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Why Work For An Organization

Working for a non-profit organization is a great way to present opportunities to yourself while serving others!

If you’ve ever volunteered for a local charity event, you recognize the bountiful happiness and purpose working in-hand with an organization can provide you.

More than an extended volunteer opportunity, working full or part time for a 501c3 nonprofit organization or charity is a unique experience for recent college grads and retirees alike, who seek to make good in the world while maximizing their own potential.

While every charity is different in their own way, they all share the common goal of doing good for the world. This inherited human characteristic of good-heartedness is what keeps non-profits afloat and what also presents unique career-focused and exclusive opportunities. Everyone has the desire to help including the public, those in other organizations, popular athletes and celebrities, government officials, and so much more. Since the demographic of people who want to make a difference is practically the entire population, so many opportunities to interact with all walks of life and power will be presented to you as you wear your many hats. (More on “many hats” below.)

Why Work For An Organization

Aside from receiving the utmost happiness and purpose in life, there are many other reasons to spend a few years to work for an organization:

Wear Multiple Hats At Once

To some, the thought of having to continually multi-task might seem overwhelming. However, it truly is a valuable skill to learn which will prepare you for the hectic life of future jobs, entrepreneurship, and even parenthood.

Most organizations simply cannot afford to hire a new employee to run every different aspect of the business. As such, each existing employee gets the opportunity to explore other areas of expertise.

For example, a person hired for Community Outreach will most likely also learn to be fluent with social media, digital artwork programs, measuring Key Performance Indicators (KPIs) and other measurement outcomes, and so much more which will greatly enhance your resume. You will also find that you will be leaned on for advice in your field, as becoming an expert in a variety of trending skills positions you as a leader.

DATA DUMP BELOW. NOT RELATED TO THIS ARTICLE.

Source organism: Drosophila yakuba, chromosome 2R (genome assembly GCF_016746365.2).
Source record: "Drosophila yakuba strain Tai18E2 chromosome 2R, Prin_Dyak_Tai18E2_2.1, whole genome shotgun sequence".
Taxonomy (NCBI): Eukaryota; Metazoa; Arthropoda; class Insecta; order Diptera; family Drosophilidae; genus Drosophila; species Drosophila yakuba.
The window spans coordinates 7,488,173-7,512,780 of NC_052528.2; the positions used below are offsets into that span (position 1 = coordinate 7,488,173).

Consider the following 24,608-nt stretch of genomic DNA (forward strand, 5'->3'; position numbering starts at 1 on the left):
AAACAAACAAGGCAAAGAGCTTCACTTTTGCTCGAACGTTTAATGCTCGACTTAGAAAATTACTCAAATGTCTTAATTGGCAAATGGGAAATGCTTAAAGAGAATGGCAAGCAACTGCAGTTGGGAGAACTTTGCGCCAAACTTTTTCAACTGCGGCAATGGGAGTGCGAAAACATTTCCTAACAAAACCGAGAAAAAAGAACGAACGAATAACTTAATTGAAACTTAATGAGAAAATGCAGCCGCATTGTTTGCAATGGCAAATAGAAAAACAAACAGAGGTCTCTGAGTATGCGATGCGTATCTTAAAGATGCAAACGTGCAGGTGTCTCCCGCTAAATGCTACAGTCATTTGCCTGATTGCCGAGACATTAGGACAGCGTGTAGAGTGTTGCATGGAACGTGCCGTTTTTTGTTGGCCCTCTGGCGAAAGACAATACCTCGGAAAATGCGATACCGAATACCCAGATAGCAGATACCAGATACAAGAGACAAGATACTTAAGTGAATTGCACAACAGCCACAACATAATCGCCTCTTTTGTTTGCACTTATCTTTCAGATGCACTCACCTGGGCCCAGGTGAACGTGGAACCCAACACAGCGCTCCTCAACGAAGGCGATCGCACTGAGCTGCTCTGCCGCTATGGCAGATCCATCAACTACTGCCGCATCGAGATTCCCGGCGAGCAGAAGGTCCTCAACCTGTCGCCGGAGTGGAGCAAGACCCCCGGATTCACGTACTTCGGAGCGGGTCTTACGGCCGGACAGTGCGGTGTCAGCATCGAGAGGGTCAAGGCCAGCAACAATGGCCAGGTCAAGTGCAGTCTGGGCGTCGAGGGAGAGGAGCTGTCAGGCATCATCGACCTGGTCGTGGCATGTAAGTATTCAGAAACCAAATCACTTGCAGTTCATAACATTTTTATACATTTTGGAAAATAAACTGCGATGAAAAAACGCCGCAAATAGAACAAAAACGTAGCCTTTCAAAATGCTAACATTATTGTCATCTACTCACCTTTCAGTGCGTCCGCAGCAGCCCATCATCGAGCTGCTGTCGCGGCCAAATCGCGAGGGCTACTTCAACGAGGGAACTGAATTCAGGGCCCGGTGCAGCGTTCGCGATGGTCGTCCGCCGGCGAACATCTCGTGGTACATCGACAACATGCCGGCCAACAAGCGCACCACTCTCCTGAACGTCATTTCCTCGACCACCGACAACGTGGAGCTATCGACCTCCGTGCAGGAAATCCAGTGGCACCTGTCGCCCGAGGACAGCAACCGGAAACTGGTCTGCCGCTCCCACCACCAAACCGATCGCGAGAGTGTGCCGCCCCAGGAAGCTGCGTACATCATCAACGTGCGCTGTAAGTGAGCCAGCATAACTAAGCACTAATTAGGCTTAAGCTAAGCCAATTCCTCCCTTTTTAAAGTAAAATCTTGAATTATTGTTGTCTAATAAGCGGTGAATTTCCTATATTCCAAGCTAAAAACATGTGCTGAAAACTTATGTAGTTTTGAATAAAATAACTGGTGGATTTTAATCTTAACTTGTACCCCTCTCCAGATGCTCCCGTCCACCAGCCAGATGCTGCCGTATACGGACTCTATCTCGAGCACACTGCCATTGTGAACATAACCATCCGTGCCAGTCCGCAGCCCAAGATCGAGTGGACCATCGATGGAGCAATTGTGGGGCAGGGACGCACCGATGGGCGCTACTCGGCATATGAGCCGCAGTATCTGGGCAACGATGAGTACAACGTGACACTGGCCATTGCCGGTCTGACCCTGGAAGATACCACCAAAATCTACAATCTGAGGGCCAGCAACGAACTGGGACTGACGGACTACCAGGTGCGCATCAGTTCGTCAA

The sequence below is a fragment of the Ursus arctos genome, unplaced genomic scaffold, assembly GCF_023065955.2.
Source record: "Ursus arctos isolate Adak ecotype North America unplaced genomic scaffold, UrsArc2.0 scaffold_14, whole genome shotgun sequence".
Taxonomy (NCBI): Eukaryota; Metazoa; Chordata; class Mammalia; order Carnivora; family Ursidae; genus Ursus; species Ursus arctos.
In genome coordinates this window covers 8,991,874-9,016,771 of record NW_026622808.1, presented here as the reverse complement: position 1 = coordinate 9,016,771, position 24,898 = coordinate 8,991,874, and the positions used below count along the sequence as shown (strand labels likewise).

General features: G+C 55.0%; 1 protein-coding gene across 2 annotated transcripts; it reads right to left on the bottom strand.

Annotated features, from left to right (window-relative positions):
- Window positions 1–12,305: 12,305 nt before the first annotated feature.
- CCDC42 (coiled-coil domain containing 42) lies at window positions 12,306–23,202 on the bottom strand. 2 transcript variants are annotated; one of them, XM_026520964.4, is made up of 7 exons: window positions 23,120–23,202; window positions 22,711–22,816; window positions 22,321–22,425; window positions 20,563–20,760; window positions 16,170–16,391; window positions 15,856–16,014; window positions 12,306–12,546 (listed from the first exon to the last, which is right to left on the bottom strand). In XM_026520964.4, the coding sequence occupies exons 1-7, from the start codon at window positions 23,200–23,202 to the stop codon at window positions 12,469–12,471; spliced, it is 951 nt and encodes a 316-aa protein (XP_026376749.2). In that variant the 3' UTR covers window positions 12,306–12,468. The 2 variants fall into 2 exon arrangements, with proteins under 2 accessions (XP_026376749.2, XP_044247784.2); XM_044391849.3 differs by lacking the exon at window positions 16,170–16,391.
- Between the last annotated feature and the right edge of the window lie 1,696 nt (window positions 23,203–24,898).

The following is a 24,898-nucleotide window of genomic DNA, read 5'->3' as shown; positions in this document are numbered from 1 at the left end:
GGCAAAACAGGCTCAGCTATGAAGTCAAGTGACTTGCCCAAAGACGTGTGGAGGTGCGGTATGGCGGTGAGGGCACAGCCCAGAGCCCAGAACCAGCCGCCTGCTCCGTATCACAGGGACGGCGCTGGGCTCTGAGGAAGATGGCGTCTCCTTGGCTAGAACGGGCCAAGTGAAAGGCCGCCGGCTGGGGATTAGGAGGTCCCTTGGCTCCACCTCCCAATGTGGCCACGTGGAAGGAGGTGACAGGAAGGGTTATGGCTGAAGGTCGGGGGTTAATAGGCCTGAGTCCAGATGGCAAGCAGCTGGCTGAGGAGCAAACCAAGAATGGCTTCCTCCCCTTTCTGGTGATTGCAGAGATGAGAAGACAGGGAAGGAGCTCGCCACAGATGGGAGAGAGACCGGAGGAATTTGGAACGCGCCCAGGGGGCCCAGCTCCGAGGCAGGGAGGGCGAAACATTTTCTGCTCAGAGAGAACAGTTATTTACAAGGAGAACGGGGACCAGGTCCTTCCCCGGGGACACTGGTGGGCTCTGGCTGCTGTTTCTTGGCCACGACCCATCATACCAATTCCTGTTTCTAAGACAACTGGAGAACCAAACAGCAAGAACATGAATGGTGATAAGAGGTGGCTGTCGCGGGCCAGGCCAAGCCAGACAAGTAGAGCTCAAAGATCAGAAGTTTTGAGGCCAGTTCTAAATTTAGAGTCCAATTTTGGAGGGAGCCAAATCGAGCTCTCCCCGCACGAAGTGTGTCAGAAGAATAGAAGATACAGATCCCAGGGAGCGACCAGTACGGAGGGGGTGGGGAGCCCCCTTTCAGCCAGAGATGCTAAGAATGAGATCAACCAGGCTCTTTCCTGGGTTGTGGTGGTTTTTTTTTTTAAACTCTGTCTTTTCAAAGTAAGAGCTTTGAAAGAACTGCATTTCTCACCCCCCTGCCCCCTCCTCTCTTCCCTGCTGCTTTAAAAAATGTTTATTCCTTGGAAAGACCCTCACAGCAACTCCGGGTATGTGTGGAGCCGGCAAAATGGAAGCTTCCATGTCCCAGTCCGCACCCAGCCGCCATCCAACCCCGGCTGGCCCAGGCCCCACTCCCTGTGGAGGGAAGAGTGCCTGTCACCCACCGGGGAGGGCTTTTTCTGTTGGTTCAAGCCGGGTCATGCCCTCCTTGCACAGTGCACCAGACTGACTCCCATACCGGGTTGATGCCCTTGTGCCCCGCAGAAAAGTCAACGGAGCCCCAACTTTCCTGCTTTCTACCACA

Knowing so many skills is also a great way to increase your value!

Learn How to Prioritize

As your role develops, you’ll learn to put emphasis on certain duties, while letting other duties take a more passive approach.

In many cases, this is a direct result of not having enough funds or manpower to complete all tasks at once.

It is in these instances where you will need to exercise educated judgment on what will help the organization have a larger impact in both the present and the future, taking into consideration faults and strengths from similar past experiences.

Learn How to Spend Wisely

As a nonprofit, there is no guarantee that the budget will stick for long.

Thinking ahead (and having a decent CFO) will prepare you for worst case scenarios financially, and how to recover quickly.

For instance, what would happen if you run a youth internet-safety program but you can’t afford the internet bill for the kids to even get online? Do you have a “Plan B?”

If your organization is in good hands, you’ll have emergency back-up resources to recover, but that bank account didn’t fill itself… it came from spending wisely and saving up in the past.

Understand the Value of Partnerships